Margaret Atwood, Lucy Ellmann, Bernardine Evaristo, Chigozie Obioma, Salman Rushdie and Elif Shafak have been announced as the six authors shortlisted for the 2019 Booker Prize for Fiction.
The shortlist was announced on 3 September by the 2019 Chair of Judges Peter Florence, at a press conference at London’s British Library. He said, “Like all great literature, these books teem with life, with a profound and celebratory humanity”.
The shortlist was selected from 151 submitted books. It offers an insight into different worlds from the dystopian setting of Gilead, the monologue of an Ohio housewife and the tragicomic tale of a travelling salesman in America; to mostly female, mostly Black, British lives across generations, the trials of a young Nigerian man on a quest to improve his prospects and true allegiances within the brothels of Istanbul.
- The Testaments (Vintage, Chatto & Windus) by Margaret Atwood (Canada). See the readers’ guide
- Ducks, Newburyport (Galley Beggar Press) by Lucy Ellmann (USA/UK). See the readers’ guide
- Girl, Woman, Other (Hamish Hamilton) by Bernadine Evaristo (UK). See the readers’ guide
- An Orchestra of Minorities (Little, Brown) by Chigozie Obioma (Nigeria). See the readers’ guide
- Quichotte (Jonathan Cape) by Salman Rushdie (UK/India). See the readers’ guide
- 10 Minutes 38 Seconds in This Strange World (Viking) by Elif Shafak (UK/Turkey). See the readers’ guide
Chair of the 2019 judges, Peter Florence, comments:
“The common thread is our admiration for the extraordinary ambition of each of these books. There is an abundance of humour, of political and cultural engagement, of stylistic daring and astonishing beauty of language. Like all great literature, these books teem with life, with a profound and celebratory humanity. We have a shortlist of six extraordinary books and we could make a case for each of them as winner, but I want to toast all of them as “winners”. Anyone who reads all six of these books would be enriched and delighted, would be awe-struck by the power of story, and encouraged by what literature can do to set our imaginations free.”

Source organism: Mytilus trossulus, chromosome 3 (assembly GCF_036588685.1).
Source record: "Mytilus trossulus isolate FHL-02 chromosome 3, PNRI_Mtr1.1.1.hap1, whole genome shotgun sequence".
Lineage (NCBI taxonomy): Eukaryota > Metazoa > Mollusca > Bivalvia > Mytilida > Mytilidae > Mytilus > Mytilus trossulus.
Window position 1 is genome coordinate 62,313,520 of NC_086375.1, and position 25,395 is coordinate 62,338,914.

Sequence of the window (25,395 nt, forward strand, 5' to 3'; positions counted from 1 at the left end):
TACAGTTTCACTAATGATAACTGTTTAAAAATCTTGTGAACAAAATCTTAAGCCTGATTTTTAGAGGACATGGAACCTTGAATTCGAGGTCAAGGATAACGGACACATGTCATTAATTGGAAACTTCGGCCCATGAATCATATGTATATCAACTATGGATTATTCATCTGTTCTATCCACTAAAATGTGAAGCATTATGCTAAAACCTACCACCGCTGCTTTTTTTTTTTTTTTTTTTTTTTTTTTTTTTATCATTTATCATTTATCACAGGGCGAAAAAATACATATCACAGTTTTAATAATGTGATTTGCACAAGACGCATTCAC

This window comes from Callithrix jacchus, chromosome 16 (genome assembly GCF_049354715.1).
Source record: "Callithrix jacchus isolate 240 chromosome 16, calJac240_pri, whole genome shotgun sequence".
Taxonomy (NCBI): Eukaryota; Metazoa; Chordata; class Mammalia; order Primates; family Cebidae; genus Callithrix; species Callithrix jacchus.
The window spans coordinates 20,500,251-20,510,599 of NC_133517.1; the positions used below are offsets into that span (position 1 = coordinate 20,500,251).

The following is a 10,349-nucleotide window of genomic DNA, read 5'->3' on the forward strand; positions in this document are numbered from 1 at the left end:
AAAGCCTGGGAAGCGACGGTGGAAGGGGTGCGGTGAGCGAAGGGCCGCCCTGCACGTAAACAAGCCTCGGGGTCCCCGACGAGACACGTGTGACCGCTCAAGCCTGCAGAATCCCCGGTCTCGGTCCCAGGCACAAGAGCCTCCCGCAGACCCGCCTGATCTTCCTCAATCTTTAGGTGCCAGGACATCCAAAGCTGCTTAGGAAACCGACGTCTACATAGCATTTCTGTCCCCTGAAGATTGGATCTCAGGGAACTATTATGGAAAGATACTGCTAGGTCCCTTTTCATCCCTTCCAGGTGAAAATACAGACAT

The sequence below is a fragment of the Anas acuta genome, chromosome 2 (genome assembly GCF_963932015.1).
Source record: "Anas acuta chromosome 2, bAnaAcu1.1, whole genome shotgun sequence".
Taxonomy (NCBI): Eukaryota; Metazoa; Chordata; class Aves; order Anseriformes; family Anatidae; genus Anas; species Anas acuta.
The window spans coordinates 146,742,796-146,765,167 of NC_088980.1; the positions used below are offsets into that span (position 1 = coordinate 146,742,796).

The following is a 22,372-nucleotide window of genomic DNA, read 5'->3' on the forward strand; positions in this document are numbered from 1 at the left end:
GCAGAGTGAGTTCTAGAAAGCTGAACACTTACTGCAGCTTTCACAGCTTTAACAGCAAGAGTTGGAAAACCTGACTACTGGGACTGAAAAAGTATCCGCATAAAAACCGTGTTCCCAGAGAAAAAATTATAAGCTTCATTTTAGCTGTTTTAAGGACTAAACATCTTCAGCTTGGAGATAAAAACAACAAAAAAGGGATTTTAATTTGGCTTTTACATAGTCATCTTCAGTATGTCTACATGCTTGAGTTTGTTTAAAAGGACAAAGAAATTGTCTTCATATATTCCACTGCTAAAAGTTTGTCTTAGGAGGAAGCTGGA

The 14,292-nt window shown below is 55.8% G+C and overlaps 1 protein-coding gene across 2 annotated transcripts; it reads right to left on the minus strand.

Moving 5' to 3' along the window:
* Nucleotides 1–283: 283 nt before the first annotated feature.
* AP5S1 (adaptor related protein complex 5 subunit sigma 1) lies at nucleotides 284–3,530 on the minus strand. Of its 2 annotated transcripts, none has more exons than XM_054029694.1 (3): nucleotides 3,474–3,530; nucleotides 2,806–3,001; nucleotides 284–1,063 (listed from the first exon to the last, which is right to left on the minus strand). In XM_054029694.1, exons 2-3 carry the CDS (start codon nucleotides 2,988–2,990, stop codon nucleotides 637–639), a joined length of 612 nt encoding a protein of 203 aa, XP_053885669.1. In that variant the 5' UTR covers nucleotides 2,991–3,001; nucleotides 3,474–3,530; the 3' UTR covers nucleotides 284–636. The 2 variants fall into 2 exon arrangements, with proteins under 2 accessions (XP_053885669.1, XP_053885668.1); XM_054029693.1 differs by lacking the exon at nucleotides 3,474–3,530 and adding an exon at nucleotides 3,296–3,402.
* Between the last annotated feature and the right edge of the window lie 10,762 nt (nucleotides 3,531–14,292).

Gaby Wood, Literary Director of the Booker Prize Foundation, adds:
“It was hard to watch the judges narrow down their longlist to this shortlist: they were so committed to all 13 of the books they’d chosen just over a month ago that the discussion was intense. Still, these six remain extraordinary: they bring news of different worlds; they carry a wealth of lives and voices; they’re in conversation, in various ways, with other works of literature. I think it’s fair to say that the judges weren’t looking for anything in particular – they entered this process with an open mind – but this is what they found: a set of novels that is political, orchestral, fearless, felt. And now, by association, those six will be in fruitful conversation with one another.”
The 2019 winner be revealed on Monday 14 October.
In the meantime, there will be a number of public events featuring the shortlisted authors. These include events at Manchester Literature Festival on Friday 11 October, Cheltenham Literature Festival on Saturday 12 October and the Southbank Centre on Sunday 13 October. Cheltenham Literature Festival will also host their annual Cheltenham Booker event on 12 October, discussing the books that might have won in 1949.
An event with the winner, presented in partnership with New Statesman, is scheduled to take place at Foyles, Charing Cross on Thursday 17 October.
The shortlisted authors each receive £2,500 and a specially bound edition of their book. The winner will receive a further £50,000 and can expect instant international recognition. In the week following the 2018 winner announcement, sales of Milkman by Anna Burns increased by 880% from 963 in the week prior to the announcement to 9,446 in the week following the announcement, then a further 99% (9,446 to 18,786) the following week. The total number of copies of Milkman sold, across all formats, is currently 546,500.
Milkman has now been translated into nearly 40 different languages, both in Europe and throughout Asia and Anna Burns is in the process of negotiating a film deal. Faber are due to publish a special Liberty London edition of the book this month. As well as winning the Man Booker Prize in 2018, Milkman went on to win the Orwell Prize for Political Fiction, National Book Critics Circle Award for Fiction and was shortlisted for the Women’s Prize for Fiction and Rathbone Folio Prize in 2019.
Listen to the brilliant Booker Prize podcast audio series on Soundcloud with Joe Haddow from Radio 2.
Have you read any of the shortlisted books? Share your thoughts with us on Twitter and Instagram using #FinestFiction and #BookerPrize2019, or click on a title above to leave a review.
For more information, visit the Booker Prize website.